Social Media Putting LGBT Communities at Risk: Facebook

Facebook often provides a medium for LGBT individuals to express their sexual orientation or gender identity free from the judgment and harassment they would otherwise experience in the non-digital world. Recently, however, the same social media giant has come under scrutiny for a user profile policy that puts the already vulnerable community at risk.

The policy, designed to encourage online accountability and combat harassment and fraud, required users to use their legal names when creating their profile. For some members of the LGBT community and other social groups, using their legal name could open them up to persecution and discrimination from coworkers, family members, and more. 

Beyond American borders Facebook’s commitment to privacy falls under further scrutiny. In the Middle East, despite the significant role social media played in the Arab Spring, various platforms are now being used not to mobilize communities, but to persecute them. State security forces have begun monitoring user profiles and postings in the hopes of identifying LGBT individuals.  Most recently, an Iranian man was targeted by the country’s cyberpolice for attempting to rendezvous with other men through his Facebook profile. It is a gross violation of human rights by Iranian cyber security forces, and an assault on individual privacy.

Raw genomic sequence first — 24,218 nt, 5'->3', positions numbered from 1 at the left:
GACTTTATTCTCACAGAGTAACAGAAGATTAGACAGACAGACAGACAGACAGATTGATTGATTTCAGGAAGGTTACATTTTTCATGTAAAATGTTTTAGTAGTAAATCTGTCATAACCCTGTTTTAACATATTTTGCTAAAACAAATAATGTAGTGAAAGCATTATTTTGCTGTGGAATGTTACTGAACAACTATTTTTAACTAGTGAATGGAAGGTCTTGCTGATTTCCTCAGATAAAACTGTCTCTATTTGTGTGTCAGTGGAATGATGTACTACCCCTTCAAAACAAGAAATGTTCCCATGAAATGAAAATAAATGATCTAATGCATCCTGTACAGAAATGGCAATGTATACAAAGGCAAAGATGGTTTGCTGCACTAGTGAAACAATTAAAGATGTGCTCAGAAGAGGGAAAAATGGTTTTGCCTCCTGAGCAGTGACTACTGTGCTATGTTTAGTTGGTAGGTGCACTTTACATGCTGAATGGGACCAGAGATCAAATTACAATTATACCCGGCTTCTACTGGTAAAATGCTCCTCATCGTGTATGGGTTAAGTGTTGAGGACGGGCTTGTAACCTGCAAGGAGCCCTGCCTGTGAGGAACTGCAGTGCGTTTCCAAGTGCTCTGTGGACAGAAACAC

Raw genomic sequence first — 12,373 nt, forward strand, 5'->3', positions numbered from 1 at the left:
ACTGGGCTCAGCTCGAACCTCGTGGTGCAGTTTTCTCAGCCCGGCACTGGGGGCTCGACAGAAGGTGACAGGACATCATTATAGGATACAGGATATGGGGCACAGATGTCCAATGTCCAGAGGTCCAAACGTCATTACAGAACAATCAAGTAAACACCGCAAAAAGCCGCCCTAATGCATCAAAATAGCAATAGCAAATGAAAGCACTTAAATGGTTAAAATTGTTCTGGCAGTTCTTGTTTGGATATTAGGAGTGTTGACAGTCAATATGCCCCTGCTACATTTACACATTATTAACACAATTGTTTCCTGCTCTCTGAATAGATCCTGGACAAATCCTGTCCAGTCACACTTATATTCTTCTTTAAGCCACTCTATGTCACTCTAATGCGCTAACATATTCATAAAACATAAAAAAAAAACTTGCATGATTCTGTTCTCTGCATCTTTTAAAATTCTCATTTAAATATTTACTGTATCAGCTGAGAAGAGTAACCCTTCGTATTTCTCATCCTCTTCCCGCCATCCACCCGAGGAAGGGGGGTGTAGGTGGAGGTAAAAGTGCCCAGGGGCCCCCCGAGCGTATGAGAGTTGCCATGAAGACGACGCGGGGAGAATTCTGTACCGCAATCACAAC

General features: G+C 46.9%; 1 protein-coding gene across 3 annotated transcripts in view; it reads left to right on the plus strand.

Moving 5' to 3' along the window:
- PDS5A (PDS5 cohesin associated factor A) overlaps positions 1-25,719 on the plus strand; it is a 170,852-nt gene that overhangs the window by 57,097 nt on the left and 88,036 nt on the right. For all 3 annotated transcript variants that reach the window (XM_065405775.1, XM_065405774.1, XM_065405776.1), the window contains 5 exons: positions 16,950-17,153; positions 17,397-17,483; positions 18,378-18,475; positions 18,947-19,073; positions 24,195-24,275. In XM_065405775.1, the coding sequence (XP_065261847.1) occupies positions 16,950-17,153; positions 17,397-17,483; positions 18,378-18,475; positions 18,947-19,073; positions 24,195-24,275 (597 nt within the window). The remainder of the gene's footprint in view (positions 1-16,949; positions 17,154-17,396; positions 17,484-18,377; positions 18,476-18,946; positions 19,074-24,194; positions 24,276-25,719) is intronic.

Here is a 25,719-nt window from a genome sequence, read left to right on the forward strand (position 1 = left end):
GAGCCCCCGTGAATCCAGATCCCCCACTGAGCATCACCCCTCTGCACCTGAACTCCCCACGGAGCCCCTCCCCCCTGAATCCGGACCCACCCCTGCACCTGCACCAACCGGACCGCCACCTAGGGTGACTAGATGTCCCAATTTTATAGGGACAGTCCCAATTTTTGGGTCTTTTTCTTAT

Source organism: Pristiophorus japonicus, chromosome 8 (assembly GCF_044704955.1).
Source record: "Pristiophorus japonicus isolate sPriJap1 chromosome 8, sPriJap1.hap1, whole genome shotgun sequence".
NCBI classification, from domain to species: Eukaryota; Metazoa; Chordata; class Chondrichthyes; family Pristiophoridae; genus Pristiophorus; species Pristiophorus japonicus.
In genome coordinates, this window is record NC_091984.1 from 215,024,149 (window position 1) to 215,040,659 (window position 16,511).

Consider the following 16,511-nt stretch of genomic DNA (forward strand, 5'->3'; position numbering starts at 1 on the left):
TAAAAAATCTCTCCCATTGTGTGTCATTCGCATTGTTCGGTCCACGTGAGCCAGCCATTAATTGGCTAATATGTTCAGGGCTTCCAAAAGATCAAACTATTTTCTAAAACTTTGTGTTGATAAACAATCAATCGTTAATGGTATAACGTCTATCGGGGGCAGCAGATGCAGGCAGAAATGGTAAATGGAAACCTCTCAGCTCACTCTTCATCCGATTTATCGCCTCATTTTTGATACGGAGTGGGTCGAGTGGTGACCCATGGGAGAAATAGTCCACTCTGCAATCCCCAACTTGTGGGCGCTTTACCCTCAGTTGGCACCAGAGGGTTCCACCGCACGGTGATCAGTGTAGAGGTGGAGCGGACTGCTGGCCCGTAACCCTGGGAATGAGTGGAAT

The worries of the LGBT community have not fallen on deaf ears. Recently, senior officials at Facebook met with drag queens and public officials in San Francisco to discuss the company’s real-name policy and the repercussions that follow in the real world. Seeming to relent, Facebook released a statement indicating their desire to honor the spirit of the policy by henceforth honoring an individual’s “authentic name” if not their legal one.  The policy shift undoubtedly is a step in the right direction in terms of privacy protections for the LGBT community; it is not, however, comprehensive. 

This shift will rightly protect the drag queens who raised the issue with Facebook and the various transgender groups that held a celebration of the reinterpreted policy  in San Francisco. For others who wish to embrace their sexual orientation or gender identity on the site while maintaining their legal name, more needs to be done. For those living in countries where homosexuality is illegal, it can’t be done soon enough.


Published on October 7, 2014


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